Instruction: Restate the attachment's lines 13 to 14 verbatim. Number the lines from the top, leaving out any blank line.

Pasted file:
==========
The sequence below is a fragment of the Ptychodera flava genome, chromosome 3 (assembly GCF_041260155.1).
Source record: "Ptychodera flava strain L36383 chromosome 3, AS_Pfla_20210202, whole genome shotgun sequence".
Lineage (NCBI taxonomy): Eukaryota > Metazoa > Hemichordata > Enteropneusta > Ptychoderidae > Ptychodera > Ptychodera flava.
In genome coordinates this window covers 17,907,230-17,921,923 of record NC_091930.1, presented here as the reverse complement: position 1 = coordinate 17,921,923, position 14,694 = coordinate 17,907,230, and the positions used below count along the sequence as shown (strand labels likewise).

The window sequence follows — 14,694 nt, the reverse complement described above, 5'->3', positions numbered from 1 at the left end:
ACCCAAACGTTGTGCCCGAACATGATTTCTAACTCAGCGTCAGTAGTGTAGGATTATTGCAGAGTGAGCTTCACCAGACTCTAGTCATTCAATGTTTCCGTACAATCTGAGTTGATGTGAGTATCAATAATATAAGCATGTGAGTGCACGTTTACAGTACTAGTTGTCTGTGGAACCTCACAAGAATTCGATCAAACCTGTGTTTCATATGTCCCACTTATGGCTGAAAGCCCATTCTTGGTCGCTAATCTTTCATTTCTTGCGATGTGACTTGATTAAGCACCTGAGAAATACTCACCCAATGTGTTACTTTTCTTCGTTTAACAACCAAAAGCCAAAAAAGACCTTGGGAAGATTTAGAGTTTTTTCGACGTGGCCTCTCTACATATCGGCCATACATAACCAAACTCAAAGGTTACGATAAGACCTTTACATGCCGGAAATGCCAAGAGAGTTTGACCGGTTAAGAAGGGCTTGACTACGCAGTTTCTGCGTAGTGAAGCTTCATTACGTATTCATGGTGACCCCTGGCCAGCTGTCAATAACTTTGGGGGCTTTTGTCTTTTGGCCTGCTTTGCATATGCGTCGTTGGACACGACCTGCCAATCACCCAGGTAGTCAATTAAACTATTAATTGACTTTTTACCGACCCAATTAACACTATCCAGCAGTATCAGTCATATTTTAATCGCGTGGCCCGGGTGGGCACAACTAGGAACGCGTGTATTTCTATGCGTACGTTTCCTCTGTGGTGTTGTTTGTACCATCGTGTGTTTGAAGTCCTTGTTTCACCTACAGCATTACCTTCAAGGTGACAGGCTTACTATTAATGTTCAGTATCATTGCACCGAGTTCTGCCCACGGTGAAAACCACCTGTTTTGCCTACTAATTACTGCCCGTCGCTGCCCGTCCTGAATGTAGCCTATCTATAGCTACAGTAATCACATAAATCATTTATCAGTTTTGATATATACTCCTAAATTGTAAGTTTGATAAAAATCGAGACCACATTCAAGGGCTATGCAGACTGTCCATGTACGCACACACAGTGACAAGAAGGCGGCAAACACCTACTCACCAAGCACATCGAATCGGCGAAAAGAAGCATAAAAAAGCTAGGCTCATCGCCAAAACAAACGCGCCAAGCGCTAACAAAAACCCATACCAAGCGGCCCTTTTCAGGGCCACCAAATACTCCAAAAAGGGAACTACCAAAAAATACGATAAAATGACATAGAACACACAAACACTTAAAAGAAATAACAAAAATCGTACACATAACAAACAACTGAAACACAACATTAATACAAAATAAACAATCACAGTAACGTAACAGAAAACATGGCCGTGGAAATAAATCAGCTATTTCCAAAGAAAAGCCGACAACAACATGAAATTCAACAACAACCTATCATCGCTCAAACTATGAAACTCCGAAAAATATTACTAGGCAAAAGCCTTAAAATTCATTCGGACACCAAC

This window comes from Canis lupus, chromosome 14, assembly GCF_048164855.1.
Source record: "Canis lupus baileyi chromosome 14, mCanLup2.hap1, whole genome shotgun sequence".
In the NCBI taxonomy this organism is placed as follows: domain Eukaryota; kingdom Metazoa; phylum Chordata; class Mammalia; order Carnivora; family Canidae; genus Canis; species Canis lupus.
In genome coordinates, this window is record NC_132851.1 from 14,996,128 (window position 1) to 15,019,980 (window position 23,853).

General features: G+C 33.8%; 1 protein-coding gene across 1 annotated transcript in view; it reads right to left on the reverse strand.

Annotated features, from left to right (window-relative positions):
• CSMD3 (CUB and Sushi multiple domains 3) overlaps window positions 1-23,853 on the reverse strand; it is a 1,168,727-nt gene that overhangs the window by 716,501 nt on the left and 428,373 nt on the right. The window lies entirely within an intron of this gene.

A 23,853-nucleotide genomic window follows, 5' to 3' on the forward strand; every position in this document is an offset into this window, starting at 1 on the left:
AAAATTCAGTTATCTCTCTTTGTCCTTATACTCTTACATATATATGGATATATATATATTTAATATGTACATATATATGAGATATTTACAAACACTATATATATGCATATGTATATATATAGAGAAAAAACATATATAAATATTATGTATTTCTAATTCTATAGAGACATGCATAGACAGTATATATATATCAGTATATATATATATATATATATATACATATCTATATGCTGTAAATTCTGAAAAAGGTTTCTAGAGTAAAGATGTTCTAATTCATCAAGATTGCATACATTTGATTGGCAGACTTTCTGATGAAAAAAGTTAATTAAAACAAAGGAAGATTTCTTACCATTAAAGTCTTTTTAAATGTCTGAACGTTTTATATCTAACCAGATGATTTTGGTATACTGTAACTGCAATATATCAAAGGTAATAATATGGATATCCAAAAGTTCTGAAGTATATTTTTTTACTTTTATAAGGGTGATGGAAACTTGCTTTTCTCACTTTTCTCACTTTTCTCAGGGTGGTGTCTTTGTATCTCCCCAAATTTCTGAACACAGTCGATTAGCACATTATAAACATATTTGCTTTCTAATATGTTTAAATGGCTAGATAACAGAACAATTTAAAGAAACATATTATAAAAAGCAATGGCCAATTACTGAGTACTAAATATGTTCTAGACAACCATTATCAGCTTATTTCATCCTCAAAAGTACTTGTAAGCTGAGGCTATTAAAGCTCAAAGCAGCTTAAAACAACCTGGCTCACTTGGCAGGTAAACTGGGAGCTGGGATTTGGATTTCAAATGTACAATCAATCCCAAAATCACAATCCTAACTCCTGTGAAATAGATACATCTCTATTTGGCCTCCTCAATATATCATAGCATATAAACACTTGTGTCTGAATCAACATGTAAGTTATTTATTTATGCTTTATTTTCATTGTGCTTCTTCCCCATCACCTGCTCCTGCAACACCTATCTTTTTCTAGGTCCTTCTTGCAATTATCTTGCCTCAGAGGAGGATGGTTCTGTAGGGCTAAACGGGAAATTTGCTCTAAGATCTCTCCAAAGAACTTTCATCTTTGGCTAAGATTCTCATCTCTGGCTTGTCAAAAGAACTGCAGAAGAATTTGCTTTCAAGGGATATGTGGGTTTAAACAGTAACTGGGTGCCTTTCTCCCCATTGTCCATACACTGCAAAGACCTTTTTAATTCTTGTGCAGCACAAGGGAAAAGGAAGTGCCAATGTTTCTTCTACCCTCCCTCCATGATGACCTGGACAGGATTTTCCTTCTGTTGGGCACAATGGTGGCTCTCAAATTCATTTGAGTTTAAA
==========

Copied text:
• CSMD3 (CUB and Sushi multiple domains 3) overlaps window positions 1-23,853 on the reverse strand; it is a 1,168,727-nt gene that overhangs the window by 716,501 nt on the left and 428,373 nt on the right. The window lies entirely within an intron of this gene.

A 23,853-nucleotide genomic window follows, 5' to 3' on the forward strand; every position in this document is an offset into this window, starting at 1 on the left: